Roseola pathophysiology On the Web
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Roseola has two phases, the febrile and the rash (maculopapular) phase. During the first phase, HHV6 replicates in salivary glands and is secreted as primary source of infection. After completes resolution of the febrile phase, due to the latency of the virus in the lymphocytes and monocytes, the rash phase begins.
Roseola has two phases:
Transmission of infection
The febrile phase
- HHV 6 virus is replicated in the salivary glands and secreted in saliva in the primary infection.
- Intrauterine transmission was suggested by polymerase chain reaction (PCR) positivity of uncultured cord blood mononuclear cells.
- CNS invasion is believed to occur in rare cases accounting for some of the CNS manifestations such as febrile seizures.
The rash phase
- In the second phase of the disease, the HHV 6 virus is found to remain latent in lymphocytes and monocytes and found in low levels in some tissues. CD4 positive T cells have been found to support the growth of roseola.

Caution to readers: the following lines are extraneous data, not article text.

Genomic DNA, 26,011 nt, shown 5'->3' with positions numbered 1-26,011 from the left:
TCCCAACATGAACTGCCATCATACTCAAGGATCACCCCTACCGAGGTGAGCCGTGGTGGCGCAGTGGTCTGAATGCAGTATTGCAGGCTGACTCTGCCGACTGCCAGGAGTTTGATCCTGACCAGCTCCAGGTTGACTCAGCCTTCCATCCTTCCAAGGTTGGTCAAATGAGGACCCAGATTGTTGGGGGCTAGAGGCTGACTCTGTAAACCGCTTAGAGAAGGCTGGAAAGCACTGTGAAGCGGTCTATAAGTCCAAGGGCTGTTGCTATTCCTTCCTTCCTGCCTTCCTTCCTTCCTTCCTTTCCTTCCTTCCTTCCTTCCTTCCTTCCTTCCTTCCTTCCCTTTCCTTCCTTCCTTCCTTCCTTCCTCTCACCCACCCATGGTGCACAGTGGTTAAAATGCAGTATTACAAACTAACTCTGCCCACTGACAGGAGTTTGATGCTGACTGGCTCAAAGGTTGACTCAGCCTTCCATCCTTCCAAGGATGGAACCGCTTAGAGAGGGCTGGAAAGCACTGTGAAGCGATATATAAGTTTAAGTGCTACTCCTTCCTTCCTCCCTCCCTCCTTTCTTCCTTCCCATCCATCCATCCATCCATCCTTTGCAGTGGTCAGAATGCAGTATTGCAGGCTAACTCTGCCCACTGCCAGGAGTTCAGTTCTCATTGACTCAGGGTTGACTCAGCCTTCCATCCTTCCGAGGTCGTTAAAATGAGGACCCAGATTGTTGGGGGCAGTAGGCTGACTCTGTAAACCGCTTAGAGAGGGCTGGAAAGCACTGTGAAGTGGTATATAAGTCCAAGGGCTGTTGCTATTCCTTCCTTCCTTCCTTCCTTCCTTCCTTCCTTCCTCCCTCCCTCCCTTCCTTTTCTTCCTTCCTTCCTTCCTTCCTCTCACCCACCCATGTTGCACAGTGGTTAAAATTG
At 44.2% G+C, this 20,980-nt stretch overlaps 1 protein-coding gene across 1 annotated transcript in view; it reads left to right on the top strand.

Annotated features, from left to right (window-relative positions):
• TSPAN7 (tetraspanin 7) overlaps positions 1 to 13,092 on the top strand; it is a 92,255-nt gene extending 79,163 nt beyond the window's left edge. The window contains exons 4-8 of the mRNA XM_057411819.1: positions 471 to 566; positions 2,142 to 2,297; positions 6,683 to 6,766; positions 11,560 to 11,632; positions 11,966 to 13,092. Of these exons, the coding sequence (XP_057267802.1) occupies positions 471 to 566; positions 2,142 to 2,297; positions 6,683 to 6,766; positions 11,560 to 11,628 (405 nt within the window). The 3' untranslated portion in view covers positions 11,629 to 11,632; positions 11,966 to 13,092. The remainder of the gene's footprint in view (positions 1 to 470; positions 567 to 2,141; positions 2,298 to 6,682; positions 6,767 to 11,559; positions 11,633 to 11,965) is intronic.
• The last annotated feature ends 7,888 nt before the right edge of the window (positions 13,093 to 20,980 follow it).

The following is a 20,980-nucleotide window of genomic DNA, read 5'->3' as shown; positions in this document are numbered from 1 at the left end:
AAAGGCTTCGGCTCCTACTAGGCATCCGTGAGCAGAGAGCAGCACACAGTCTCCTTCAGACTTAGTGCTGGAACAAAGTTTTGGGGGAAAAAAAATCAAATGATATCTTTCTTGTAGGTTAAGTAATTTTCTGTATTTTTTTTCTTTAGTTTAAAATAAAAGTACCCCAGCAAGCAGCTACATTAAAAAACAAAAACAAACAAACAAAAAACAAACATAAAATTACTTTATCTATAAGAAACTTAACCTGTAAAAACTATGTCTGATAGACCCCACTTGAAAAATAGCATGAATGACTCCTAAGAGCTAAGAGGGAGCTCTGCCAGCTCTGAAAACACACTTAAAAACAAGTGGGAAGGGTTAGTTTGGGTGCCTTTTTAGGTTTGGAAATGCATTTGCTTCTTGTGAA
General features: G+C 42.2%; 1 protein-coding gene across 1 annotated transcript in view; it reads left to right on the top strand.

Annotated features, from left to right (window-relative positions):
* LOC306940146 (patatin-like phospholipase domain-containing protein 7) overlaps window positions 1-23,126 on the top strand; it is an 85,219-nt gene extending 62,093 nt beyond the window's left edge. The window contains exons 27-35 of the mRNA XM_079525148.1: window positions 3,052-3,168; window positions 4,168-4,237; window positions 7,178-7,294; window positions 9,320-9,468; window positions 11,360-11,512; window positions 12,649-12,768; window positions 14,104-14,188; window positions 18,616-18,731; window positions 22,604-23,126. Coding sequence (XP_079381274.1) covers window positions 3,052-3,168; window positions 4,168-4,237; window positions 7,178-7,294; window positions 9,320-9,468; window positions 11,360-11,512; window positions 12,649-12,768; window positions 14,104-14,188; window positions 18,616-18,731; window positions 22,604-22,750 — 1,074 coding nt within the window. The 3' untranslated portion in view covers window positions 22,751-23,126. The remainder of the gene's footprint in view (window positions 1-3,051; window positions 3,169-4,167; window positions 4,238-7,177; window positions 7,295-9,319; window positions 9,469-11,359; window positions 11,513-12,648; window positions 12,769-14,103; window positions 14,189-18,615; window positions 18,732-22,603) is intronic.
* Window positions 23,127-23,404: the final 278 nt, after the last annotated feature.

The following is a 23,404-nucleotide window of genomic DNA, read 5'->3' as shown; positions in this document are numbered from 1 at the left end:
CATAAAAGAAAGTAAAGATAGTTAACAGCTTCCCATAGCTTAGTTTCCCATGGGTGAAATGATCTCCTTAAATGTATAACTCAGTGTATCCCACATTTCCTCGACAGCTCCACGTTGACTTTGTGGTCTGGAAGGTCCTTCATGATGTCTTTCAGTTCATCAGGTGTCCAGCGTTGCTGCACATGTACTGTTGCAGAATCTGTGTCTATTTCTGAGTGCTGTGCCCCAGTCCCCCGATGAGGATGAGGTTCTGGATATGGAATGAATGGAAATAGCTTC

- Infection of the CD134 cells has been shown in some studies to be responsible for the reactivation of HHV 6 from latency in vitro.
- The human herpes virus infects the T cells, monocytes-macrophages, epithelial cells, and central nervous system cells resulting in a lifelong latency or persistence of virus at multiple sites. HHV-6 exists in a true state of viral latency in monocytes and macrophages.
- HHV-6 has tropism towards CD4 T cells and replicates in the T cells inducing a lifelong latent infection in humans.
Chromosomal integration of HHV-6A and HHV-6B is responsible for transmission of infection from the parents to the newborn and is observed in 1% of the population.
There are no gross pathologic findings associated with roseola.
There are no microscopic findings associated with roseola.
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